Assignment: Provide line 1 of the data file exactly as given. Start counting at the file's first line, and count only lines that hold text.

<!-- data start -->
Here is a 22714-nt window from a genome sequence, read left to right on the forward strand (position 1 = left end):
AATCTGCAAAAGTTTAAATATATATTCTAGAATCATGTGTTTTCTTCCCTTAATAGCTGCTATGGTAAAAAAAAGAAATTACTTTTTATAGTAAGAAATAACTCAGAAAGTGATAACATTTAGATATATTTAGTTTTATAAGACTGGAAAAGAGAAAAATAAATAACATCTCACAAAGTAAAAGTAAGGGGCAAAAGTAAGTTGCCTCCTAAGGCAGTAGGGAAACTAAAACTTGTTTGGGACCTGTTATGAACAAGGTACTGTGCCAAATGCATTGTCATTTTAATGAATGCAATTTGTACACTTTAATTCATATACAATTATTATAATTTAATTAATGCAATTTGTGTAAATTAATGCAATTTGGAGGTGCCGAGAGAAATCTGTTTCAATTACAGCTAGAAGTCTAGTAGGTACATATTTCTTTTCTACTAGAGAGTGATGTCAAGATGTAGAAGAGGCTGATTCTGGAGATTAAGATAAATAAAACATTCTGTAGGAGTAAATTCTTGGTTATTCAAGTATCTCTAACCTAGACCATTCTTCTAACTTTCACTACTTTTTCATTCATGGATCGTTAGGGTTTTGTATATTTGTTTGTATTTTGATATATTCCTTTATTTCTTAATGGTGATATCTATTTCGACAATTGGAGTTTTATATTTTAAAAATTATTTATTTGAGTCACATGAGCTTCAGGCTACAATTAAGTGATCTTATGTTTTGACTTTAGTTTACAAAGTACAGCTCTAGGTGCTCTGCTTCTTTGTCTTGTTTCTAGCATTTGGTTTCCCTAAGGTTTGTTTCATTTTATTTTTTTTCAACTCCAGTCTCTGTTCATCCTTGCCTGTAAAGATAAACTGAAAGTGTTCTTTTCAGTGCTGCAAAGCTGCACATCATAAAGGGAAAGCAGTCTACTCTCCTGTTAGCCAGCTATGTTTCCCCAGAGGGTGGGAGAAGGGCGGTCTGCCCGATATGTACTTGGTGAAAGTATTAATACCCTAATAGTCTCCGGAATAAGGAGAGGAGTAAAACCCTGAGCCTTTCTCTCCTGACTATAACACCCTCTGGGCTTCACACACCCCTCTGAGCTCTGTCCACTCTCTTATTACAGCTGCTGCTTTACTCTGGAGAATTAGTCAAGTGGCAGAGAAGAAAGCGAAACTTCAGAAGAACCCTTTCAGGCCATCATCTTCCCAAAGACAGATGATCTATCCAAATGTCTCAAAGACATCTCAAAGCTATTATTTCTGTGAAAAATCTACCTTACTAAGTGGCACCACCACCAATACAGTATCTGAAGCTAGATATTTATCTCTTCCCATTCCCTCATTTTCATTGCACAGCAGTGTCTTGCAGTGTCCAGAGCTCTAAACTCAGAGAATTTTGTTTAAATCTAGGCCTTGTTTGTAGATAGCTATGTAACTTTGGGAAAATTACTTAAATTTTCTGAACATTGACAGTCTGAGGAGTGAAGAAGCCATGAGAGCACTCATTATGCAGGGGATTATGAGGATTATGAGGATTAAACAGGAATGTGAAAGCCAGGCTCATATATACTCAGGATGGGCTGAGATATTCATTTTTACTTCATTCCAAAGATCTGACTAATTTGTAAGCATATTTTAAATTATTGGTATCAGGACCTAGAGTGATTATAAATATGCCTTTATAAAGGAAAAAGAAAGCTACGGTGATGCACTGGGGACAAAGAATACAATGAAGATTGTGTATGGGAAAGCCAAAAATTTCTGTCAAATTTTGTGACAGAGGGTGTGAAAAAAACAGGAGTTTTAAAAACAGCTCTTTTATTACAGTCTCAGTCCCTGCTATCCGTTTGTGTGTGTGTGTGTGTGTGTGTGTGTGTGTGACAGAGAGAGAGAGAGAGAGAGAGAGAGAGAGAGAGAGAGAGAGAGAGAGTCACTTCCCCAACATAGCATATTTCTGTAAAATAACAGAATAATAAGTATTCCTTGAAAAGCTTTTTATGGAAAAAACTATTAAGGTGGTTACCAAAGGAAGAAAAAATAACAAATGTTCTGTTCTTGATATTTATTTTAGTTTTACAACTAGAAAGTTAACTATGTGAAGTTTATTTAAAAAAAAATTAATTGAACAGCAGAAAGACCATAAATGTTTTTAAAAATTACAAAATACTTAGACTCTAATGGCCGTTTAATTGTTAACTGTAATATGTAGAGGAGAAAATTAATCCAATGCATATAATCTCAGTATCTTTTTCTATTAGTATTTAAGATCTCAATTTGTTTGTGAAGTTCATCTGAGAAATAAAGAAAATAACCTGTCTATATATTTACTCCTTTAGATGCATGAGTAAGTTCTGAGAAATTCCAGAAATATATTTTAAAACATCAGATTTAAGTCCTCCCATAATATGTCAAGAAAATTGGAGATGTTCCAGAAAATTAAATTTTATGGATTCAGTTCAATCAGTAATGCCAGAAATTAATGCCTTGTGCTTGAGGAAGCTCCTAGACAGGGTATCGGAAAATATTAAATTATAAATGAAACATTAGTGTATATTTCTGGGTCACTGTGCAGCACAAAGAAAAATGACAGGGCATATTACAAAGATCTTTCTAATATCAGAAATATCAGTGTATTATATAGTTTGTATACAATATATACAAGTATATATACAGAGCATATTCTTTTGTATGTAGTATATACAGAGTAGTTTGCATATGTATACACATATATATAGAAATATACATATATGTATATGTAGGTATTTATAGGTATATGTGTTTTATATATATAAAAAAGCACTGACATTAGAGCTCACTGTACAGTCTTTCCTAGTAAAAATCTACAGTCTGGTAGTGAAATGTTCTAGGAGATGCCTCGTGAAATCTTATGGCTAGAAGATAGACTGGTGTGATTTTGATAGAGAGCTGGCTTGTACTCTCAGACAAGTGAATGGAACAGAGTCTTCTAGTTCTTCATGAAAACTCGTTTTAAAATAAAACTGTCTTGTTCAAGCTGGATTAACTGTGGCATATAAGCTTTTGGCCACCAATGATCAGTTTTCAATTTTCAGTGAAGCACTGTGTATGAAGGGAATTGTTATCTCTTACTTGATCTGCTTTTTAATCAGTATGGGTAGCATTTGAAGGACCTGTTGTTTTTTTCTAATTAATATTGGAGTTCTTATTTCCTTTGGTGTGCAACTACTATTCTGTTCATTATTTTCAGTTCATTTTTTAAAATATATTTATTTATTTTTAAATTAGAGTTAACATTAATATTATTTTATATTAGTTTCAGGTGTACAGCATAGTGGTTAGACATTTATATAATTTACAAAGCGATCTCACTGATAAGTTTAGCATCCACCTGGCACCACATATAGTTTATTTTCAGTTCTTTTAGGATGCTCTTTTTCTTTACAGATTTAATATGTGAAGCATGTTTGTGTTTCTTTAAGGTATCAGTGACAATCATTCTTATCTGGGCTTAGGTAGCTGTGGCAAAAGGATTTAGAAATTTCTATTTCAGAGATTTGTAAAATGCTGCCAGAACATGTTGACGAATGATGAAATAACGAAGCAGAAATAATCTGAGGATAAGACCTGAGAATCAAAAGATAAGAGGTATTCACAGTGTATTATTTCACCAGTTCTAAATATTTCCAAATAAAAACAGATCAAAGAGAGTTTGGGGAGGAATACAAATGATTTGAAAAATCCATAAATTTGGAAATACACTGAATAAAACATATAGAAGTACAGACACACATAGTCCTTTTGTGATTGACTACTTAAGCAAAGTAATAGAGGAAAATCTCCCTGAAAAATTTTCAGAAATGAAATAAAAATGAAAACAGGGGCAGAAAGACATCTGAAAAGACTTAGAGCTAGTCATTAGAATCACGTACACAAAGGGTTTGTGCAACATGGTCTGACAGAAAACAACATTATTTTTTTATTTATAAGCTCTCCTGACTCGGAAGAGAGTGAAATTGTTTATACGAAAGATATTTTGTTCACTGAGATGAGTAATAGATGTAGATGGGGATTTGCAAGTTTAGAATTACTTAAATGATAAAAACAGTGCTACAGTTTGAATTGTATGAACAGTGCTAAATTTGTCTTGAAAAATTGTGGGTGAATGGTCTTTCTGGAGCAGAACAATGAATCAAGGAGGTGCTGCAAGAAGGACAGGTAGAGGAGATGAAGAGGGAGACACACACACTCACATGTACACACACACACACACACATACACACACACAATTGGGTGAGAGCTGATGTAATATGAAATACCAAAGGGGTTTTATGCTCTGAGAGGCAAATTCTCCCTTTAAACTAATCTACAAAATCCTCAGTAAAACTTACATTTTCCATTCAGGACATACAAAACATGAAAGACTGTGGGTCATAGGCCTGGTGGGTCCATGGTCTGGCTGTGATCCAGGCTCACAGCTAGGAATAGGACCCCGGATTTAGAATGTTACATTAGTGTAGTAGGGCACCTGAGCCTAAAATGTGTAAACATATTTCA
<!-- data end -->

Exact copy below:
Here is a 22714-nt window from a genome sequence, read left to right on the forward strand (position 1 = left end):